FEATURE 

Apples and Pears

Ever since the internet was first identified as one of the contributory factors in newspaper circulation decline, publishers and advertisers have been obsessing over measurement issues; in particular the search for a single measure of a newspaper’s on and offline reach. The subject was discussed at the recent Venice Festival of Media. Ray Snoddy was there.

By Ray Snoddy

Bob Patchen isn’t exactly a name to conjure with in the newspaper industry. Indeed it is unlikely that many, certainly in the British newspaper industry, will have even heard of him.

Project Apollo

That could be about to change. Patchen, chief research officer of Arbitron, the US media measurement and research company is at work on Project Apollo - a collaboration with fellow market research group Nielsen and seven major global advertisers, including some of the biggest such as Unilever and Procter & Gamble.

In research terms, it really is a reach for the moon. The aim is to tie in all media use electronically – new and old - with actual data on consumer purchases.

In the jargon - "a single-source, multi-media and purchase measurement system."

What has that got to do with newspapers? As it happens, quite a lot.

Arbitron already has a Portable People Meter (PPM) which produces real data on broadcast viewing and listening. Now the plan is to tie this in with RFID - radio frequency identification. RFID is a tiny wafer-thin radio circuit that emits a signal which can be picked up by the people meters and fed back to headquarters.

The radio circuits are so small, and potentially so cheap, that they can be attached to the pages of newspapers and magazines.

"It’s like an electronic bar code and we think it’s a big part of the future. We can measure time spent with the newspaper," Patchen told InCirculation.

It should equally be possible to incorporate time spent browsing through newspaper content online.

The push will come partly from the retail sector where Wal-Mart, the world’s largest supermarket group, has instructed its suppliers that all their products should be RFID tagged within three years.

"The whole point is that you can tie everything together through this passive portable measurement system - radio, television, newspapers, magazines, in-store media and retail purchases," says Patchen who outlined his ideas at the recent inaugural Venice Festival of Media.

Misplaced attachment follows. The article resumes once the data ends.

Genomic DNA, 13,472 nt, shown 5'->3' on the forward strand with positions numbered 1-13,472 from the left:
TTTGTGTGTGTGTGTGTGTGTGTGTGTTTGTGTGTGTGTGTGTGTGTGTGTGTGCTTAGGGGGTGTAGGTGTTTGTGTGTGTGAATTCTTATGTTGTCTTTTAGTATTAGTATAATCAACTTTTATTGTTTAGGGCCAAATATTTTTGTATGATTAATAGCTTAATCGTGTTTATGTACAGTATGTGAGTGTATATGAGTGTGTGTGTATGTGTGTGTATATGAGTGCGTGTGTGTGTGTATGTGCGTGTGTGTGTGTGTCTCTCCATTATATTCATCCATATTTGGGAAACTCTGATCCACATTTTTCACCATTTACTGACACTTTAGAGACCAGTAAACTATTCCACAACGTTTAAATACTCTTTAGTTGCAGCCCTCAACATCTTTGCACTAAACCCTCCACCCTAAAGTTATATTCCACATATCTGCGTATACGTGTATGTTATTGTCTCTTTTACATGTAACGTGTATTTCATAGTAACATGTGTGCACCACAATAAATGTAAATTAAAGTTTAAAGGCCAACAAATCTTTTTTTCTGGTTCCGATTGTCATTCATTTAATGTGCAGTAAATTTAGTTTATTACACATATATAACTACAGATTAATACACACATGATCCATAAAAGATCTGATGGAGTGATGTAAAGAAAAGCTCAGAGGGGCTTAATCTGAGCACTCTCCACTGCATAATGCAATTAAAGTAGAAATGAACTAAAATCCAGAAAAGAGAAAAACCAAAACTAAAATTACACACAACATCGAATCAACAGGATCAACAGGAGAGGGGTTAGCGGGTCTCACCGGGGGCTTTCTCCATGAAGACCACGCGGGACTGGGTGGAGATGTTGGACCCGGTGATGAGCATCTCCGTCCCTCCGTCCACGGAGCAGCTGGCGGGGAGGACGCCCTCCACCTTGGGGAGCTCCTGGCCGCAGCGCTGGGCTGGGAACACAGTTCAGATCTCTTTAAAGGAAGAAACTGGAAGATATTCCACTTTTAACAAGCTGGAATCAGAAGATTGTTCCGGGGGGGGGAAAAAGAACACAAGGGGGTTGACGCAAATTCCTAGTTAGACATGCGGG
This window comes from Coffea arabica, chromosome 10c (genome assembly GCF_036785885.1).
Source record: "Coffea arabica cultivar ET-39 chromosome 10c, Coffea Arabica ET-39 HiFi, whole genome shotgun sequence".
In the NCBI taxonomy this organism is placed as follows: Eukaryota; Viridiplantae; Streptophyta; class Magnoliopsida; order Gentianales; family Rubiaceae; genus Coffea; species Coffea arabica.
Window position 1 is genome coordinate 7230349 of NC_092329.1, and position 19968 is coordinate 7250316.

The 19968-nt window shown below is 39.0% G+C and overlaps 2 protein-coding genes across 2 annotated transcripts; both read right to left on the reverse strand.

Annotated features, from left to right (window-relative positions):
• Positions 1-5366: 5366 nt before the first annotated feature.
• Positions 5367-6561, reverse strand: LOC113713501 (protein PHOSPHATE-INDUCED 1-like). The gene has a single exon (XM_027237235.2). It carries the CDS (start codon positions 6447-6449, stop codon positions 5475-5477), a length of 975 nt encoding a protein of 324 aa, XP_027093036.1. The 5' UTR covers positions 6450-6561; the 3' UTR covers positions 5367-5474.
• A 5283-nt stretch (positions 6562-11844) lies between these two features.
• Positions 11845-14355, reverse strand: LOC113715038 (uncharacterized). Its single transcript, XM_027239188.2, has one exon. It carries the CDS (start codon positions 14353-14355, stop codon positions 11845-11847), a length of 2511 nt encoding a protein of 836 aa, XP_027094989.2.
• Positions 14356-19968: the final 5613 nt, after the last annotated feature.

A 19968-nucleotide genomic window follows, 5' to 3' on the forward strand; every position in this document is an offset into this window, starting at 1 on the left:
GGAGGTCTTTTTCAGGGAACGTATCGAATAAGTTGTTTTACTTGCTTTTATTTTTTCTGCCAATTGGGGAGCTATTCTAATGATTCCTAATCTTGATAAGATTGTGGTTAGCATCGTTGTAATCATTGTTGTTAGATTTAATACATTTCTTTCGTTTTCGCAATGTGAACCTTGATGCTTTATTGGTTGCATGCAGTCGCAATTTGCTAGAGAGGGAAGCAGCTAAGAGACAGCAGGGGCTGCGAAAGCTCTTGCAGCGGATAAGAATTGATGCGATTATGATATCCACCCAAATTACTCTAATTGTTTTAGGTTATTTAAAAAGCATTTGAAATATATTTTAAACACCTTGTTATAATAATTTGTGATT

He regards Project Apollo as "execution on a really grand scale" of the sort of ideas developed in the IPA TouchPoints programme. Indeed, Patchen has already had preliminary discussions about the project in the UK.

Back on earth and the British newspaper industry, gradual progress is being made by both the Audit Bureau of Circulations (ABC) and the National Readership Survey (NRS) in pursuit of "the Holy Grail" – finding a way of integrating sales of paper copies and the impact of online readership.

At stake, as circulations continue their gradual decline, with the notable current exception of the Financial Times, is nothing less than the extent to which newspapers are financially compensated for their online intellectual property.

Progress at the ABC

At the ABC, they are treading carefully because not all national newspaper members have embraced the internet at the same rate and with the same enthusiasm. Some, such as the Guardian, Daily Telegraph and the Times, are well advanced and have been putting increased resources into their online presence.

Others have clearly lagged behind and are not exactly keen on a universal published audit of online numbers – because those numbers would be embarrassingly small for them at the moment.

Chris Boyd, the ABC chief executive who spent his working life in the magazine industry with IPC, believes that the situation is changing and now everyone gets the importance of the internet.

"In my view, 2006 was the defining year. Until then most were saying, ‘yeah yeah’ and putting a few million in but they weren’t taking it very seriously. In 2006, we said this is here. This is now established. This is mainstream," argues Boyd. The ABC chief executive is also involved with the World Association of Newspapers which is looking at the same conundrum – how do you combine print and online.

"This is a global thing and there is no-one who has come up with a solution yet," says Boyd.

In fact, it is still not universally agreed what the solution should be, never mind how to achieve it.

"Basically, what we are saying, and what the media buyers are saying to us, is that we don’t want things added together because it’s apples and pears and apples and elephants. There is absolutely no point in adding together something that is meaningless," says the ABC chief executive.

Naturally, publishers tend to want to add everything they possibly can together to make the biggest number possible. And, if the number should turn out to be larger than that of their immediate rivals, then that would be so much better.